Earth Sciences professor Cameron Tsujita has been recognized by 3M Canada and the Society for Teaching and Learning in Higher Education (STLHE) as a 3M National Teaching Fellow, widely seen as the top national award for teaching leadership at the postsecondary level.
“I imagine this is what a Canadian recording artist must feel in receiving a Juno Award,” Tsujita said. Tsujita is one of 10 fellows named for 2014, and the 24th in Western’s history.
Tsujita said a great deal of gratitude goes to his Western colleagues: Professor Stephen Hicock, his teaching mentor, who put together his 3M nomination package; professor Fred Longstaffe, who gave him the chance to teach at Western; everyone in the Department of Earth Sciences, who have always stood behind him; and his always-supportive family.
“I might well have given up during hard times if it wasn’t for these people,” Tsujita said. “Receiving the 3M National Teaching Fellowship also, of course, reinforces my desire to become an even better teacher. There is so much more I want, and need, to do.”
STLHE wrote of his nomination:
“After you said on the first day, ‘I’m here to teach,’ I fell in love with you.”
Cameron’s students feel strongly about their professor. Great teachers transform: “So infectious are Cam’s teaching methods that once I was exposed to his ideals, I continued to replicate them throughout my life,” says a former undergraduate.
Cam is dedicated to inspiring others to improve their teaching well beyond Western’s campus. His educational leadership includes peer mentoring, workshop presentations, conferences, video, TV, radio and pedagogic publications.
He created the Ontario Geoscience Resource Network to open communication among Ontario geoscience departments, museums and school teachers, providing them with resources to deliver earth science-related concepts.
His colleagues generously agree:
“It is common knowledge that Cam Tsujita is by far the best teacher in our group.”
“Dr. Tsujita’s goal is to educate those around him, the students in his class, his fellow faculty, the public, administrators, and the country.”
“One out of a million profs! Awesome course, but not a bird class. You definitely need to go to class. Very interesting class though! My favourite so far! I give Cam a 10 out of 10!!”
Announced in the Feb. 24 Student Issue of Maclean’s magazine, the awards were established in 1986 as a way to reward excellence in university teaching and leadership.
“These are the teachers who open windows and change lives,” said Arshad Ahmad, STLHE president and 3M fellow, as well as McMaster University’s new associate vice-president of teaching and learning. “Leaders doing work beyond their own institutions; champions we want to learn from.”
The fellows become life members of the society, participate in its annual meeting and attend a teaching retreat in Banff, Alta., where they create new ways to foster academic excellence.
A Western graduate, Tsujita, BSc’89 (Geology), loves what he does – even finding himself teaching in the very classrooms where he took Geology courses as a student.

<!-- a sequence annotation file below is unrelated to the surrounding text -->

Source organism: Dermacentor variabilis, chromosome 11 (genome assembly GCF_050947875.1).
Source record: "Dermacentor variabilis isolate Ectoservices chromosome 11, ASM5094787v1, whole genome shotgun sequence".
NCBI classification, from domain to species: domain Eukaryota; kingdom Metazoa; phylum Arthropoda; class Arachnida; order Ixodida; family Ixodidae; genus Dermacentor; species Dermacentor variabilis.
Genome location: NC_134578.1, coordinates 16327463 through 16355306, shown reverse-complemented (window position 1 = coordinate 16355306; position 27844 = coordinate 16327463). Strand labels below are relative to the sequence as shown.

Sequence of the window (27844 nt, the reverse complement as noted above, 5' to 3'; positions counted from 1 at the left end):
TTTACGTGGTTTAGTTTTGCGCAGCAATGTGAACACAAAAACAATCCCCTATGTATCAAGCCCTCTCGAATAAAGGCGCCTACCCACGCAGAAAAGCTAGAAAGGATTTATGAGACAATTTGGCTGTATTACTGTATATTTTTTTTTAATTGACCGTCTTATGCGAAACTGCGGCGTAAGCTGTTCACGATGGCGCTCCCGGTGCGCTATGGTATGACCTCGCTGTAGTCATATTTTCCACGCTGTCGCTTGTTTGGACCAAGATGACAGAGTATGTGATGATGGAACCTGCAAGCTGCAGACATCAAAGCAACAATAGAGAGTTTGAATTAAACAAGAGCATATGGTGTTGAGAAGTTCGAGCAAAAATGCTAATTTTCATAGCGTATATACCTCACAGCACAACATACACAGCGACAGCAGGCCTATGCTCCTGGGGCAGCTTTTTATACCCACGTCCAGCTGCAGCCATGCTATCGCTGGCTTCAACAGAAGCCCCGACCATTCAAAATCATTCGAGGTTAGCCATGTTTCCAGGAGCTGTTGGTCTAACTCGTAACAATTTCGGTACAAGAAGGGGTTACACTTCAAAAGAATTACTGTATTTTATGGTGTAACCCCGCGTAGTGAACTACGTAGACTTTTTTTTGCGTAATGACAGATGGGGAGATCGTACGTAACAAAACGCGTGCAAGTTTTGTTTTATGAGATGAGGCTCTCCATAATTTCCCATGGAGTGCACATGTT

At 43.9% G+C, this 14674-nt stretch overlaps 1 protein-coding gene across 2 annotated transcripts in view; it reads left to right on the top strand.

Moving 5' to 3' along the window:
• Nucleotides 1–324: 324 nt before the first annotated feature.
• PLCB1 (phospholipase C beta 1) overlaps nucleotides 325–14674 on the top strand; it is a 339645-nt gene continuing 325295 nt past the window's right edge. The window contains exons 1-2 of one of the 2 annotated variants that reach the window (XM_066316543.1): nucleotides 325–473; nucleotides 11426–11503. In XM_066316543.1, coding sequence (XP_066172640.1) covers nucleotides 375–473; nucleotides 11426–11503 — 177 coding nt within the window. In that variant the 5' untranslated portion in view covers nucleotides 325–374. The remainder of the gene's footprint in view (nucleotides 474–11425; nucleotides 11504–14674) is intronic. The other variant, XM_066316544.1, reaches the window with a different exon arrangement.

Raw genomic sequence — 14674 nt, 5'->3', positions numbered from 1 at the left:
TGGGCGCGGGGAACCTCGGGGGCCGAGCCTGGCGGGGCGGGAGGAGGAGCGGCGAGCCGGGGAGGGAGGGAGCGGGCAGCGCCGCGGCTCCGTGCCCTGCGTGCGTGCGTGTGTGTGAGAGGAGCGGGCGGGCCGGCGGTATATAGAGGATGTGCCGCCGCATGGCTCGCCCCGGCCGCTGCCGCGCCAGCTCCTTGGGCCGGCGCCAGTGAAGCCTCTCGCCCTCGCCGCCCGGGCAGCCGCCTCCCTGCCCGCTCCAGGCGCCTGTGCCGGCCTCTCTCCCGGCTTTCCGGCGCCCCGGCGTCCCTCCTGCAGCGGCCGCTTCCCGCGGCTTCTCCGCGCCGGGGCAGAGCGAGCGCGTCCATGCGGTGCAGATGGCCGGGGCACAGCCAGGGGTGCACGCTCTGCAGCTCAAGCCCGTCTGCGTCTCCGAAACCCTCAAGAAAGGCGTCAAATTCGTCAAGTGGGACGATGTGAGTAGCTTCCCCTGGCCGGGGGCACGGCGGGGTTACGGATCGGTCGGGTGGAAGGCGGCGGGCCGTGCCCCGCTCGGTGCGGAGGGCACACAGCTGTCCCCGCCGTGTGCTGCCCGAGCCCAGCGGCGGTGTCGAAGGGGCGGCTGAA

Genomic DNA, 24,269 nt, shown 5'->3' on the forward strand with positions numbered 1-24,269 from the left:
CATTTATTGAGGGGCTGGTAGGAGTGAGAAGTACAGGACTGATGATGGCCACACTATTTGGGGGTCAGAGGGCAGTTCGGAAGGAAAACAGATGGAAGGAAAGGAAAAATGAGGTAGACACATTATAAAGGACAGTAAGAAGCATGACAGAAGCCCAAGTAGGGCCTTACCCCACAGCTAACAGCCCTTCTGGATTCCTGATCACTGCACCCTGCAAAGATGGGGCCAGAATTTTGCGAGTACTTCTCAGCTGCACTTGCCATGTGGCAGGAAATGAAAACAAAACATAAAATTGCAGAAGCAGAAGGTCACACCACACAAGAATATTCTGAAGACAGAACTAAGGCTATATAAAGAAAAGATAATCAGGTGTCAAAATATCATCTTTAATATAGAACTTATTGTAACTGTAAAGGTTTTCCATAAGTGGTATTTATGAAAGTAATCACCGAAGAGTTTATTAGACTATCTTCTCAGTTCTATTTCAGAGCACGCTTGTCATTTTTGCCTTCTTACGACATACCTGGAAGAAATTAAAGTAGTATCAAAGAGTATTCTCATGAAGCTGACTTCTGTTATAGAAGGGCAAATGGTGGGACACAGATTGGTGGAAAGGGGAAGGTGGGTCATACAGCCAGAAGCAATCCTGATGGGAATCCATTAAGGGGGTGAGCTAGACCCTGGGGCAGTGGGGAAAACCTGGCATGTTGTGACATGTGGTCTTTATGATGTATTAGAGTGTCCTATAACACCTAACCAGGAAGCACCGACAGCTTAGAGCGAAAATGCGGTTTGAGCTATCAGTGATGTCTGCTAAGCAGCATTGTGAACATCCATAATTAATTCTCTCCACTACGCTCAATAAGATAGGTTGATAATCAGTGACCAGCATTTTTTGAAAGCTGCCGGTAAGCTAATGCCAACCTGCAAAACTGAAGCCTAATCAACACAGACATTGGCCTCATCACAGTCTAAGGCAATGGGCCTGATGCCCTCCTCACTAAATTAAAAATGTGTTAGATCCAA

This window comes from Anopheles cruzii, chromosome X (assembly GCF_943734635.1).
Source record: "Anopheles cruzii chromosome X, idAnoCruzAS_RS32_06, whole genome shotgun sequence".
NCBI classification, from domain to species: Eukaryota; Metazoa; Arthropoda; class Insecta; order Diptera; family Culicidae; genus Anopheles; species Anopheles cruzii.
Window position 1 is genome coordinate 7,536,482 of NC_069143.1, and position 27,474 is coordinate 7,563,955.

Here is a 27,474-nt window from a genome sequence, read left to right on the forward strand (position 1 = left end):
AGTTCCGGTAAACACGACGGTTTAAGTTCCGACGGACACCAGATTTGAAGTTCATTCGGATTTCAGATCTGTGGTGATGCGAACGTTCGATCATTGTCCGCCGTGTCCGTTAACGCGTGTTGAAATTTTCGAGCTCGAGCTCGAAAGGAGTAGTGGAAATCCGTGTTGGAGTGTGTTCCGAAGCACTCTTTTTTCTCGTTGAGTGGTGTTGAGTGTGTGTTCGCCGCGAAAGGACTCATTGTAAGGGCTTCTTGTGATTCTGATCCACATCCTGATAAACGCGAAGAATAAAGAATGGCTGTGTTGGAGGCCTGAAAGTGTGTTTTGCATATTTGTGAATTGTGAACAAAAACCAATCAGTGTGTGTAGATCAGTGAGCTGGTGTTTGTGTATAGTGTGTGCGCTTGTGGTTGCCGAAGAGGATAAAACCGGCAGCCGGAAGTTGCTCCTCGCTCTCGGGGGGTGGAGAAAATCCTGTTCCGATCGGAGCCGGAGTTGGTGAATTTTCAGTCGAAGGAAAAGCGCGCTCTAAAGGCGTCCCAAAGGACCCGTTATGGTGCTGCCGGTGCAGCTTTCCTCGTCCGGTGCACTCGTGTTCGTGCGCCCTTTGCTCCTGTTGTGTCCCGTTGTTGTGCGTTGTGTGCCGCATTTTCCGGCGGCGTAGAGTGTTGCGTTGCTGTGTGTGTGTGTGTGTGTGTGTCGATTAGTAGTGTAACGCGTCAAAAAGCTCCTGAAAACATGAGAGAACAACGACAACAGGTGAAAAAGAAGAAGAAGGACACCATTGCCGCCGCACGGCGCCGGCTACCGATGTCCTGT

“Like many paleontologists, and Earth scientists in general, I developed a fascination in what I now study at a very early age, and I just never grew up,” he said. “I’m living a childhood dream, so the enthusiasm I project is absolutely genuine. And, even better, I get to learn new things about my discipline – and beyond – every day in the act of teaching. It gives me a great feeling to know that this enthusiasm can touch a person’s life in a positive way. It makes me feel useful.”
In that issue of Maclean’s, Tsujita penned a piece, Earth scientist says honesty, enthusiasm go a long way, which read, in part:
“… One part of my personality that creeps into everything I do is the need to be creative. In cooking (another of my favourite pastimes), I love the challenge of finding whatever ingredients are in the house to create (hopefully) a delicious and comforting meal for my family. In the same way, I’ll be in the middle of a lecture, spy some random object in the classroom — a blackboard eraser, a glove that someone left behind, or a bottle in a recycling bin — and think, “Hey, that’s exactly what I need to demonstrate this concept.”
Former students have said these spontaneous teaching moments have been most effective in helping them remember difficult concepts. Luckily for me, the Earth Sciences department has always tolerated (and even encouraged) my sometimes unconventional ways. They have always believed in me. They always come to bat for me at contract renewal time, year after year. My gratitude for that steadfast support from my colleagues makes me want to be the best teacher I can be—for them and for our students. …”
Western has a proud tradition of 3M National Teaching Fellows with 24 winners in the program’s history including:
2014 Cameron Tsujita, Earth Sciences
2013 Mark Goldszmidt, Medicine
2012 Marjorie Johnson, Anatomy and Cell Biology
2008 Jim Silcox, Obstetrics and Gynecology
2005 Anton Allahar, Sociology
2004 Bertha Garcia, Pathology
2000 Francis Ping-Hung Chan, Anatomy and Cell Biology
1998 Mike Atkinson, Psychology
1996 Donald Cartwright, Geography
1995 Tom Haffie, Plant Sciences
1994 David Bentley, English
1994 Paul Mercer, Physiology
1993 Brock Fenton, Biology
1993 Marilyn Robinson, Physiology
1992 H.G. Murray, Physiology
1992 Wayne Weston, Medicine
1991 Alan Gedalof, English
1991 T.D. Gaily, Physics
1990 Madeline Lennon, Modern Languages and Literatures
1990 Colin Baird, Chemistry
1989 Paul Sills, Dentistry
1988 Peter Rosati, Engineering
1986 James Erskine, Business
1986 Eileen Gillese, Law